An official on the Columbia South Carolina city council is discussing a “bully breed” ordinance.
Though there are no details yet on exactly what the ordinance may encompass and what specific breeds the councilman would like to target, there are certain things that have been said in the media about the potential intent and direction of the idea.
The justifications for this bear a close examination, as they are ones that appear time and time again.
The first justification is that there is an over population issue in shelters. Columbia is looking into becoming a no-kill community and officials claim that bully breeds are crowding the shelters.
Based on the reports, we can see that this is clearly not the case. The shelter reports that only 7% of the animals they euthanize are “pit bulls.” This is a remarkably low number considering the broad classification and the numerous dogs that are typically labeled as pit bulls by shelter staff. Currently the shelter euthanize about 11,000 animals a year.
Striving to be a no kill community is an admirable goal, but an ordinance targeting 7% leaves the remaining 93% of shelter euthanasia unaddressed. That is over 10,000 animals being killed.
Another issue with this thinking is that no kill and breed discriminatory laws cannot co-exist. Breed discriminatory laws make targeted dogs much more difficult to adopt out. Increasing the stigma behind certain dogs decreases adoptions, resulting in higher percentages of killing. The 7% will quickly build under a breed discriminatory law.
The second justification is one of what is called red lining. Initially coined to describe the practice of banks literally drawing a red line around certain neighborhoods and denying services to those neighborhoods, the term has now come to encompass both denial of services and targeting what are perceived to be communities of lower social standing. This is not an uncommon justification in breed discriminatory laws. When we see reference to the laws being used to target drug dealers or dog fighters, the theory of red lining is being used. The idea is that only certain “elements” of the population have targeted dogs, and therefore creating a law gives authorities the ability to target people without sufficient probable cause.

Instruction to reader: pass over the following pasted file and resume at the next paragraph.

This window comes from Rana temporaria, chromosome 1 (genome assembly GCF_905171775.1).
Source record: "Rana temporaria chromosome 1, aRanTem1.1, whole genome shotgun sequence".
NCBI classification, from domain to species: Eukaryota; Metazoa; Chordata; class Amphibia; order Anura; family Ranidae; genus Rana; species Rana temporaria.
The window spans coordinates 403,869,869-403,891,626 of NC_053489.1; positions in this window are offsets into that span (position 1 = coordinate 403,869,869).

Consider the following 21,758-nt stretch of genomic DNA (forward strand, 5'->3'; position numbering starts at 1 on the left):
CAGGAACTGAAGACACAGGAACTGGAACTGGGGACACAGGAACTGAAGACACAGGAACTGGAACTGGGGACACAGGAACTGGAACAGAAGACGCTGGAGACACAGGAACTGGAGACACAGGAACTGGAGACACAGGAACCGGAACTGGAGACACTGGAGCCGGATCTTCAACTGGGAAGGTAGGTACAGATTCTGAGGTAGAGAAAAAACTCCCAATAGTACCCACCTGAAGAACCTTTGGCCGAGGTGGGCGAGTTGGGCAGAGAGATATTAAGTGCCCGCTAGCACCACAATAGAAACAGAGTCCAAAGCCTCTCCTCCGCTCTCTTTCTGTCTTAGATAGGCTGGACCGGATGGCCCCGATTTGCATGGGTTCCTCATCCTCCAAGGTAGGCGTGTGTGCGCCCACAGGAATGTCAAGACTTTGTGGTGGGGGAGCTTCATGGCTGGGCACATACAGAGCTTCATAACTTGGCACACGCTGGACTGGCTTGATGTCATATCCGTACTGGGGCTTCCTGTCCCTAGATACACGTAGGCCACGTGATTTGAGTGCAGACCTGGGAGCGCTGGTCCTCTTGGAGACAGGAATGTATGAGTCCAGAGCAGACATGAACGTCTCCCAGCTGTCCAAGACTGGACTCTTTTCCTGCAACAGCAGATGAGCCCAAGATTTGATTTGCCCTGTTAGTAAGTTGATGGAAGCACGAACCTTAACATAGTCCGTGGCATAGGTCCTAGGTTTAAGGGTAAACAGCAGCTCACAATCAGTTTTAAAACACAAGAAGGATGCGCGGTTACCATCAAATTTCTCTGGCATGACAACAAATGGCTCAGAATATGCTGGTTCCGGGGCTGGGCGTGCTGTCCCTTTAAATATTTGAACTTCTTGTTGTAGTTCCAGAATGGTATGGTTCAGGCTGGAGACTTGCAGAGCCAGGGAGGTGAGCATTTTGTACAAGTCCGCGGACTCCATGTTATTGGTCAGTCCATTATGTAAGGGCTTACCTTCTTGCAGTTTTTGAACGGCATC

There is an element of this is the Columbia officials thinking. Multiple reports reference dog fighting.
“Pitbull fighting is a multi-million dollar business,” said a representative of Columbia Animal Services. “It’s very secretive to catch them. It is almost impossible.”
The Columbia Police Department said there have not been any recent reports of dog fighting within city limits.
The only element of the proposal that has been clearly outlined is differential licensing fees for an unaltered targeted dog. Currently fees are $25 for an un-altered dog. The councilman would like to increase that amount.
So far word from some on the council that have responded to concerned residents is leaning in a positive direction. We are hearing that thus far there is no plan to discuss this by the full council and that this is one council member who is pushing for it. Some on the council didn’t even hear about this through the council, but rather through the new paper.
Because this is in the conversation stage at this point, and has not officially been brought to the council, now is the best time for residents to become involved.
Sam Davis, District 1 – email@example.com
Tameika Isaac Devine , at large – e-mail: firstname.lastname@example.org
Leona K. Plaugh, District 4- e-mail: email@example.com
Brian DeQuincey Newman, District 2 – e-mail: firstname.lastname@example.org
Cameron Runyan, At-Large – email: email@example.com
Moe Baddourah, District 3 – email: firstname.lastname@example.org